Milo Moiré strolls the Plaz at Basel

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The body outside its shell: Milo Moiré

 by Jean-Paul Gavard-Perret

Milo Moiré demands total freedom for her art.  This can take different forms, because every creator has his/her own reconstruction of reality. As the Swiss artist (of Slovak and Iberian heritage) cultivates the embodiment of nudity, it is at the same moment to remove the constraints of morality, and simultanously create feelings and reflections. For Art Basel in 2014 the artist proposed a non-profit performance. She moved completely bare on the streetcars of Basel, and the Mass Platz crossroads central of the fair, allowing her body to find its primitive nature and the way it communicates. Her objective with the performance was to confront an art world dominated by money, and to generate dialogue. The reactions were quite different: some people noticed nothing (or pretended to see nothing); others took out their mobile phones to photograph the iconoclast. Some were briefly amused, while others refused to look or see. On the Mass Platz, journalists and guests clustered around the artist and her companion, Paul Palm, who photographed the event. Milo continues to consider nudity “as neutrality, as waving a white cloth with the possibility of getting closer to someone else. Nudity provides one an occasion to feel vulnerable, and to discover its force.” Since her first performance, she makes a show with her body, sometimes featuring her vagina, because “the images born in her spirit, only the body can translate them.”  
 Moiré

Milo Moire, In Performance

The artist remains fascinated by Gerard Richter’s intensely physical works, Käthe Hollwitz, Déborah De Robertis, Maria Lassnig, Joseph Beuys, Francis Bacon and H.R. Giger, and naturally Marina Abramovic. Milo Moiré was always fascinated by the courage of the “performeuse” and the artistic and revolutionary power of her body. As such, she prepares her public “exhibitions” very upstream and with the biggest care to limit the precarious situations: “with determination acquired, there should be no limit in art. Death is the only limit which I accept,” the artist declares. In Basel, her performance, “The Script System,” made her leave the Fair, saying that  her presence was inequitable for the exhibitors who paid for their stands. his reminded us of  Paris, where Steven Cohen was pursued and condemned for sexual exhibition in Trocadéro, and where ” plug anal” of Mac Carthy was destroyed and then removed by the artist. All this is proof that sex remains alive in the center of the social and artistic debate, where controversy and opposition remain strong. There is always a too-low horizon. Or too high.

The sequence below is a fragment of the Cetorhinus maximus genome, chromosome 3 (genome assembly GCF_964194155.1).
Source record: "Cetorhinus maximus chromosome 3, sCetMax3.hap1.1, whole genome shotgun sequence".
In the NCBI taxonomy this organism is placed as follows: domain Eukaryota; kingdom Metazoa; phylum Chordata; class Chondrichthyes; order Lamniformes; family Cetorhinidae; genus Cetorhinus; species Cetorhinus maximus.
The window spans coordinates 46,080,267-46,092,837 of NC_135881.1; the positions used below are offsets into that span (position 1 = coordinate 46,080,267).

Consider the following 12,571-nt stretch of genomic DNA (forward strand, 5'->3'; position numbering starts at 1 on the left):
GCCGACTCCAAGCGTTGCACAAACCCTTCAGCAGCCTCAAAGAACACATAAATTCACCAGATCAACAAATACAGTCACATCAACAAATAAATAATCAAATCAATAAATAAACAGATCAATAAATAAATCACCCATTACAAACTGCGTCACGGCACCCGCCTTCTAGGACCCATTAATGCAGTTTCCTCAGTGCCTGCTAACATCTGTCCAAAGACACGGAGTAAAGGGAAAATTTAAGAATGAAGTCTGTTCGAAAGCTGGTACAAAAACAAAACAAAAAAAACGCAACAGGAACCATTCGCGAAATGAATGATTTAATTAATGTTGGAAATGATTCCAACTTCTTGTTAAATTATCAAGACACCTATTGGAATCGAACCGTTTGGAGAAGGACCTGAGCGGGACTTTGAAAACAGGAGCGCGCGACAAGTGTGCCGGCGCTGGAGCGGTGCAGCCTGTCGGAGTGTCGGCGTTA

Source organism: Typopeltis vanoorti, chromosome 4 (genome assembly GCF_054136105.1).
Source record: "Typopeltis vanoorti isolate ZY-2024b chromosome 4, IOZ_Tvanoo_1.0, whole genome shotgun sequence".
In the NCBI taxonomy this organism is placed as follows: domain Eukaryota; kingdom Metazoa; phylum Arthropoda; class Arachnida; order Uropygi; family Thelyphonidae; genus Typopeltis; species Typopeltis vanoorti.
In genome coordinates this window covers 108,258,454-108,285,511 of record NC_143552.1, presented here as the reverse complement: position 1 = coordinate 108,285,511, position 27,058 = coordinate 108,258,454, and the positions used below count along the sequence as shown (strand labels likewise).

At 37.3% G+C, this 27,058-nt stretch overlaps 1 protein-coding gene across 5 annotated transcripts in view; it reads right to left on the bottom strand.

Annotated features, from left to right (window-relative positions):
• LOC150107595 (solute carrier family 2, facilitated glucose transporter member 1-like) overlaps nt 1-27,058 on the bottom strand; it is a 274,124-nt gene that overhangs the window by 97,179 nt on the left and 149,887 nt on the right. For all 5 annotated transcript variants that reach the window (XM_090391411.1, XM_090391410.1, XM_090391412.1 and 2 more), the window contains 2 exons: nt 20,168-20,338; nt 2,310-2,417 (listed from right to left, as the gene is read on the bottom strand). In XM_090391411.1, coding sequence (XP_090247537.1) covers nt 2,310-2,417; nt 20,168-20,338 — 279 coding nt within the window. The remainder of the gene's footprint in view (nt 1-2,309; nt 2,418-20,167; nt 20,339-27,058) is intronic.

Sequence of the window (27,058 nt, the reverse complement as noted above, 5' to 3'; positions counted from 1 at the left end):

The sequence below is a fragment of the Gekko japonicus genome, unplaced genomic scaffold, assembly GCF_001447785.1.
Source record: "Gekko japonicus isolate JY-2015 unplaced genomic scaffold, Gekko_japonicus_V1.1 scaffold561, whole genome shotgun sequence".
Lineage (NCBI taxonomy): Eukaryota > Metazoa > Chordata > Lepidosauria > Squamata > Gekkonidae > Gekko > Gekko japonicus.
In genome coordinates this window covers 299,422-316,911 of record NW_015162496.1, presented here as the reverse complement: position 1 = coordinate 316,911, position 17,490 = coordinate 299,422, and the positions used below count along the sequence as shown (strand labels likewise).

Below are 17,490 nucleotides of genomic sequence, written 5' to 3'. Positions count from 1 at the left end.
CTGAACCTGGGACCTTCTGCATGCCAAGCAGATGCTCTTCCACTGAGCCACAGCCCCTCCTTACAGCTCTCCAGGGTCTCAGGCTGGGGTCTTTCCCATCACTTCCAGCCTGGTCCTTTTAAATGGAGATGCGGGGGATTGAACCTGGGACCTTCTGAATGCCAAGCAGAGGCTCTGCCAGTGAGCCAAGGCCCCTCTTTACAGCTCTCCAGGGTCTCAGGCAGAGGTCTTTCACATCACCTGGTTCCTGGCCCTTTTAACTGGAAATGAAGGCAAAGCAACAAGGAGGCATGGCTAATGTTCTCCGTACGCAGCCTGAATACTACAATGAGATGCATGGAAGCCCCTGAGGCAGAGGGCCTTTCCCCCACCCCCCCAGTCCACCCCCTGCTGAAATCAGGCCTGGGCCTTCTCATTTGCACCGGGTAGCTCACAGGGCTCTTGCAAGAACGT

Latifa Echakhch’s artefacts

 
Latifa Echakhch

Latifa Echakhch : Galerie Eva Pressenhuber, Zurich Galerie Kammel Nemmour, Paris, Centre Pompidou (Espace 315) du 8 octobre 2014 au 5 janvier 2015)

  With a very small number of pieces all extremely dense Latifa Echakhch’ installation speaks to the architecture of Centre Pompidou. Some of her reminiscences reference both the chador and antique drapery, setting the tone for the powerful symbolism  of her sculpture and installations with sources deep in the collective unconscious, whether political, historical or psychoanalytical. The artist reactives older pieces to evoke the violence and authority of principal. She also experiments with open-ended site-specific propositions.    
Latifa Echakhch

Latifa Echakhch

 
Latifa Echakhch

Latifa Echakhch

Latifa Echakhch emphasizes discontinuity over linearity and, above all, seems to take on more prosaic language. Sometimes is shot through with evocations of myth and antiquity, sometimes  is shown in its banal, everyday reality, but without deviations or harshness. Usually the opus impresses by its minimalist rigor : for instance  a frize of compact mass of sand runs along the wall. All in the experience of the artist is simply complicated.  Overabundance shows the indeniable quality of all the pieces. In sum, her variations on wall, sand, modules represent endpoints primitive or sophisticated between which a history of images could be written.   About the reviewer: Jean-Paul Gavard-Perrett writes about music and the visual arts. Born in 1947 in Chambery (France), he was a professor of communication at the Université de Savoie. He has published several essays, mainly about Samuel Beckett and painting, and short fiction, most recently “Labyrinthes,” Editions Marie Delarbre. Share